Unit 7: Key Points >

These are the most important points for you to remember in this unit.

Fair Housing Laws

  • The Civil Rights Act of 1866 prohibits discrimination based on race only.
  • The Civil Rights Act of 1964 created the Equal Employment Opportunity Commission (EEOC) to implement the law.
  • The Civil Rights Act of 1968 (The Fair Housing Act) prohibited discrimination in the sale, rental, and financing of housing based on race, religion, national origin, sex, disability, and familial status. It is enforced by the U.S. Department of Housing and Urban Development (HUD).
    • The Act includes single-family homes that are not privately owned; privately owned homes if a broker is used in the transaction; houses owned by a person who owns four or more houses; or houses owned by a person who sells two or more houses belonging to others in a two-year period. It also covers multifamily housing—any building or complex with four or more units, and all multifamily units if none of the units is occupied by the owner.
    • The Act prohibits discrimination in sales, leasing, advertising sales or rentals, financing or brokerage services. The prohibited acts of discrimination are
      • refusing to rent to, sell to, or deal with a person,
      • quoting different terms or conditions for buying or renting,
      • steering—advertising that housing is available to only people of certain races, colors, sex, religion, or national origin, family status or handicap; guiding home seekers into any neighborhood based on discrimination,
      • making any false statement about the availability of housing,
      • block-busting is making statements that a minority group may move into a neighborhood with the intent of persuading an owner to sell,
      • redlining is the act of a lender or insurance company denying loans or presenting different terms or conditions for certain neighborhoods, and
      • denying membership in a broker’s group concerned with the sale or rental of housing.
  • The Housing for Older Persons Act allows certain communities to refuse to allow children to reside on the property. In order to qualify for this status, at least 80 percent of the units must have one or more persons who are at least 55 years old.

Other Federal Laws

  • The Americans with Disabilities Act (ADA) prohibits discrimination based on disability in places of public accommodations and in commercial facilities.
  • The ADA defines a disability as a physical or mental impairment that substantially limits a major life activity, such as walking, seeing, hearing, learning, breathing, caring for oneself, or working.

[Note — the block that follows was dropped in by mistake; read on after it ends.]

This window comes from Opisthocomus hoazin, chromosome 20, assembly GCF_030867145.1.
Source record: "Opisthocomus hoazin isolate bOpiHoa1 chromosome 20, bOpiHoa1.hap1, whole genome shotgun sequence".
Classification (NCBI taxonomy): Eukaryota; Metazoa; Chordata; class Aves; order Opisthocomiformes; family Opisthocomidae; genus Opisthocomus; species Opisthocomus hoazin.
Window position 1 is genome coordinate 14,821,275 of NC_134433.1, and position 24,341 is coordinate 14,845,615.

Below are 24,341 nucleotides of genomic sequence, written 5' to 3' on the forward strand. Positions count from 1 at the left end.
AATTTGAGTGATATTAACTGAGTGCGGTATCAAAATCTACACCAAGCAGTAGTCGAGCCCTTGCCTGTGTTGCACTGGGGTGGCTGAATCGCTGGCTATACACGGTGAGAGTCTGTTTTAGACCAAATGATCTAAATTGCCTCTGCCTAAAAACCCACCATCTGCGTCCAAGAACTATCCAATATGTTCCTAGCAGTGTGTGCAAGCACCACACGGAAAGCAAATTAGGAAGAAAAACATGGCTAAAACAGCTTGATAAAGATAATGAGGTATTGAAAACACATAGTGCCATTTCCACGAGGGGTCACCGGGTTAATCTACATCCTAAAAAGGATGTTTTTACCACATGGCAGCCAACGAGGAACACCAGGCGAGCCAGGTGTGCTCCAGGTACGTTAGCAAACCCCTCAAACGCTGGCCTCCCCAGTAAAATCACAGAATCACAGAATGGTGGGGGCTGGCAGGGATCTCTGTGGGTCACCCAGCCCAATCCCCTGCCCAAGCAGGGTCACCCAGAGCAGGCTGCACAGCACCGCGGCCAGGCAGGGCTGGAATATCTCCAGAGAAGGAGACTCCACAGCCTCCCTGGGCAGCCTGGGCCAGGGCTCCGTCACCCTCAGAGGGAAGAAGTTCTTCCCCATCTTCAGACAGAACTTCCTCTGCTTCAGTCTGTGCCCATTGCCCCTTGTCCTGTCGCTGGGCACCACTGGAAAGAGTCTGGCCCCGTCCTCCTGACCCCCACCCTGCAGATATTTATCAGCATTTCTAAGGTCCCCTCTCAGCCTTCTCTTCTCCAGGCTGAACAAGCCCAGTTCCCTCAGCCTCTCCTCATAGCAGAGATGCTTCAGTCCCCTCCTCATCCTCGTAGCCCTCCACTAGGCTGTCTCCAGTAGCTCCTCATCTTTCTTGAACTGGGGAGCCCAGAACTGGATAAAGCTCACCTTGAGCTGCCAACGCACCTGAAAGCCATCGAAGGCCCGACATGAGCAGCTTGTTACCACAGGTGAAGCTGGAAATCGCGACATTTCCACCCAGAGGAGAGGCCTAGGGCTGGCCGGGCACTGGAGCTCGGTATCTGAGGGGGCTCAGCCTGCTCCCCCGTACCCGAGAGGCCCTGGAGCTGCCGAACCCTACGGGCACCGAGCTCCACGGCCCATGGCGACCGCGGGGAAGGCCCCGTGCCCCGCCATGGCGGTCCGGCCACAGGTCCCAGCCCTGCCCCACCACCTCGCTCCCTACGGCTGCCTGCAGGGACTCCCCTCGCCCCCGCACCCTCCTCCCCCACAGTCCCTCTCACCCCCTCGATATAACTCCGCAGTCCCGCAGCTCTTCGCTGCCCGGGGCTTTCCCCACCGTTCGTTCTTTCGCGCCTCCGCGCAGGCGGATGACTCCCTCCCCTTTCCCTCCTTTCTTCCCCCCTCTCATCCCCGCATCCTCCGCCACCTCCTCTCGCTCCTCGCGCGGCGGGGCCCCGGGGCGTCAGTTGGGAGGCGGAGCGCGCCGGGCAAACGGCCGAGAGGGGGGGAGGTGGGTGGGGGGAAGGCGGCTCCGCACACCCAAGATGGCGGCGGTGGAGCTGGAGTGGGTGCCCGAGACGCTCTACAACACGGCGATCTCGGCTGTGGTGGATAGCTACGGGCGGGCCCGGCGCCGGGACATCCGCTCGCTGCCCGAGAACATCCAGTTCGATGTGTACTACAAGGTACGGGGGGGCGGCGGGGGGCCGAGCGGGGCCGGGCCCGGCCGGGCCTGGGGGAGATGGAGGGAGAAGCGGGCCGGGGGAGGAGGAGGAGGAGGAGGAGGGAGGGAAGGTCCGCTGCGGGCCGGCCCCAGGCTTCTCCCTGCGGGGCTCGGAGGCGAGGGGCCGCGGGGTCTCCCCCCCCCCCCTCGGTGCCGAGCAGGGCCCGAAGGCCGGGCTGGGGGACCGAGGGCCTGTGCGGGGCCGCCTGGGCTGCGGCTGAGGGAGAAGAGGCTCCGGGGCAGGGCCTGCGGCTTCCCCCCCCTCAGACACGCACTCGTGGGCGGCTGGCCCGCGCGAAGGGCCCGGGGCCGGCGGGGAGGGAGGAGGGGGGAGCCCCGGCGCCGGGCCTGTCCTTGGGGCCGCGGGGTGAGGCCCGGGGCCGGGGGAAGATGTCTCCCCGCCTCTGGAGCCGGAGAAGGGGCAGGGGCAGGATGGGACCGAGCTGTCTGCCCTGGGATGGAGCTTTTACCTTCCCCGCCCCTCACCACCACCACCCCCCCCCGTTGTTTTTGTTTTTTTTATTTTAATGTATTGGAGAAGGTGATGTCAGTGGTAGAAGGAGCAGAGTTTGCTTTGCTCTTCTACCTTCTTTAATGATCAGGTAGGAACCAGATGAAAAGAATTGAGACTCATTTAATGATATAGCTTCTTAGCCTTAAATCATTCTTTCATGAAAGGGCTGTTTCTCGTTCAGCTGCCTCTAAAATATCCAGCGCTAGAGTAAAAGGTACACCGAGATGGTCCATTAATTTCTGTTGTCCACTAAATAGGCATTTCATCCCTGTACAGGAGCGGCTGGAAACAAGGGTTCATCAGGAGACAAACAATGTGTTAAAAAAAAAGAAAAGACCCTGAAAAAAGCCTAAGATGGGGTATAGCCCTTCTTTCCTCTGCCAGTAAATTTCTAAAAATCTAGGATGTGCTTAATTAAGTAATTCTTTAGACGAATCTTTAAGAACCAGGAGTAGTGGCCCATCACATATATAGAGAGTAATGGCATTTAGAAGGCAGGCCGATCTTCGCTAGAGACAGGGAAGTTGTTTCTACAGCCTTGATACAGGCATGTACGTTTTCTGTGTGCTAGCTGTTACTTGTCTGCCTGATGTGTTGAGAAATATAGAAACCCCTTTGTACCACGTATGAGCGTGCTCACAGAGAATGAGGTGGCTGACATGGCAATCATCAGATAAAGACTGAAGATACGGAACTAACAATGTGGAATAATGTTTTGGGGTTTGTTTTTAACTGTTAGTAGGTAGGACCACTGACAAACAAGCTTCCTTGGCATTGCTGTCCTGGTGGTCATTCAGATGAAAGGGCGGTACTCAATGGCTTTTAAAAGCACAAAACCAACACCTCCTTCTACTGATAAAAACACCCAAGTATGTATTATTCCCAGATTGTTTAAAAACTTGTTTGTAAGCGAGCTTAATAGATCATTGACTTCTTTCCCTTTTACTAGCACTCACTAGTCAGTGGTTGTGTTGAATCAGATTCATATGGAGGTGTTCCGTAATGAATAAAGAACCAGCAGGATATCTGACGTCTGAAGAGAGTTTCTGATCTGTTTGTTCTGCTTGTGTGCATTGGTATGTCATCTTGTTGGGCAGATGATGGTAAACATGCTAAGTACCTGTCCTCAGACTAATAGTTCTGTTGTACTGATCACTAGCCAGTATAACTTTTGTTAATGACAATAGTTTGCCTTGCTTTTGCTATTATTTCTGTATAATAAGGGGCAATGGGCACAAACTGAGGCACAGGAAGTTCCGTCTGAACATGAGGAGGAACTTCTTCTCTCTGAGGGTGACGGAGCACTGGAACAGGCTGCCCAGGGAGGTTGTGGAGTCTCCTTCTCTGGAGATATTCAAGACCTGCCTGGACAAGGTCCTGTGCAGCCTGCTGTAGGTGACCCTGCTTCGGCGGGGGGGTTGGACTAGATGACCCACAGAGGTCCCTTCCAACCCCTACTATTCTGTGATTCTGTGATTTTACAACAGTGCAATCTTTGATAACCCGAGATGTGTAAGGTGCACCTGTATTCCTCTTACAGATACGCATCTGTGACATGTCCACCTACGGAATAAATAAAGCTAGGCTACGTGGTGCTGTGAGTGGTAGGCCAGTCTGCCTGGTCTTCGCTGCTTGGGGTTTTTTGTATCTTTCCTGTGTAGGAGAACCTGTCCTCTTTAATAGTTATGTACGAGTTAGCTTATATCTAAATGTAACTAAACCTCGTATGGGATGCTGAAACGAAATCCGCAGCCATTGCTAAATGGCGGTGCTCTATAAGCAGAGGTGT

• New construction and alterations must comply with the ADA. Existing structures must be made accessible when that goal is readily achievable, meaning that the goal can be achieved without great difficulty or expense.

The Florida Landlord and Tenant Act

  • With respect to security deposits and advance rents, the owner may
    • hold the money in a separate, non-interest-bearing account, or
    • hold the money in a separate interest-bearing account, and pay the tenant at least 75% of the average interest, or a straight 5%, or
    • commingle the funds if he/she posts a surety bond with the clerk of the court for the total amount of security deposits and advance rents ( or $50,000, whichever is less), and pays the tenant 5% annual simple interest. This is an option available to an owner only, never to a broker.
  • When a tenant vacates the premises, the landlord has 15 days to return the security deposit.
  • If the landlord intends to impose a claim on the deposit, the landlord must notify the tenant in writing within 30 days.
  • If a tenant fails to pay after receiving a “3-day notice to pay rent”, the landlord must give written notice demanding possession of the premises.
  • The landlord must file a complaint for eviction in county court. The tenant is allowed five business days to file a reply.
  • After the landlord receives a final judgment against the tenant, the clerk issues a “writ of possession” allowing the sheriff to evict the tenant.
  • Eviction begins 24 hours after the sheriff has served notice to the tenant.